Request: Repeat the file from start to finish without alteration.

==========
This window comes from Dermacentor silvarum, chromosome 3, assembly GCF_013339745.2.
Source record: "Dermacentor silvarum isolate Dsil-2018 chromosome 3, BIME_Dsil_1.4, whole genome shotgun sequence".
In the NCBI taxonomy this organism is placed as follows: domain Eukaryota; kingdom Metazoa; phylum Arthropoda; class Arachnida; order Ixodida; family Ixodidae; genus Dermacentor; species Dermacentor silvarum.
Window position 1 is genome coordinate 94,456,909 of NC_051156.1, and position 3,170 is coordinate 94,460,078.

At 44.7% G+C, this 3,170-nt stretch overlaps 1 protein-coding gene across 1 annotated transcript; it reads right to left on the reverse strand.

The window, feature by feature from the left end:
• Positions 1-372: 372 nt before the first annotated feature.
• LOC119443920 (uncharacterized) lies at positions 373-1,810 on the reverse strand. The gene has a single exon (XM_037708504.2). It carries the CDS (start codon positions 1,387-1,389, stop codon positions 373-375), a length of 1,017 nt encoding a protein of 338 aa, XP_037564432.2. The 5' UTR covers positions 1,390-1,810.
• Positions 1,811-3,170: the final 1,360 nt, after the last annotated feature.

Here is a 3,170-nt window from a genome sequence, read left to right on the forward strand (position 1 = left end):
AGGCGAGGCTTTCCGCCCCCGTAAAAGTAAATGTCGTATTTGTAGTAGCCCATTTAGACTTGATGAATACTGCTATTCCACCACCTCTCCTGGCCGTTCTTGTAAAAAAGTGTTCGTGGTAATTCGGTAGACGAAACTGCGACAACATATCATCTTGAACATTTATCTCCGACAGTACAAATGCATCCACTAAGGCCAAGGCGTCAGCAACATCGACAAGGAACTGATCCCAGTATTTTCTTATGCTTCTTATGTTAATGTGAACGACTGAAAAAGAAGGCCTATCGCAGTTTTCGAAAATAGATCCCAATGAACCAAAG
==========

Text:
This window comes from Dermacentor silvarum, chromosome 3, assembly GCF_013339745.2.
Source record: "Dermacentor silvarum isolate Dsil-2018 chromosome 3, BIME_Dsil_1.4, whole genome shotgun sequence".
In the NCBI taxonomy this organism is placed as follows: domain Eukaryota; kingdom Metazoa; phylum Arthropoda; class Arachnida; order Ixodida; family Ixodidae; genus Dermacentor; species Dermacentor silvarum.
Window position 1 is genome coordinate 94,456,909 of NC_051156.1, and position 3,170 is coordinate 94,460,078.

At 44.7% G+C, this 3,170-nt stretch overlaps 1 protein-coding gene across 1 annotated transcript; it reads right to left on the reverse strand.

The window, feature by feature from the left end:
• Positions 1-372: 372 nt before the first annotated feature.
• LOC119443920 (uncharacterized) lies at positions 373-1,810 on the reverse strand. The gene has a single exon (XM_037708504.2). It carries the CDS (start codon positions 1,387-1,389, stop codon positions 373-375), a length of 1,017 nt encoding a protein of 338 aa, XP_037564432.2. The 5' UTR covers positions 1,390-1,810.
• Positions 1,811-3,170: the final 1,360 nt, after the last annotated feature.

Here is a 3,170-nt window from a genome sequence, read left to right on the forward strand (position 1 = left end):
AGGCGAGGCTTTCCGCCCCCGTAAAAGTAAATGTCGTATTTGTAGTAGCCCATTTAGACTTGATGAATACTGCTATTCCACCACCTCTCCTGGCCGTTCTTGTAAAAAAGTGTTCGTGGTAATTCGGTAGACGAAACTGCGACAACATATCATCTTGAACATTTATCTCCGACAGTACAAATGCATCCACTAAGGCCAAGGCGTCAGCAACATCGACAAGGAACTGATCCCAGTATTTTCTTATGCTTCTTATGTTAATGTGAACGACTGAAAAAGAAGGCCTATCGCAGTTTTCGAAAATAGATCCCAATGAACCAAAG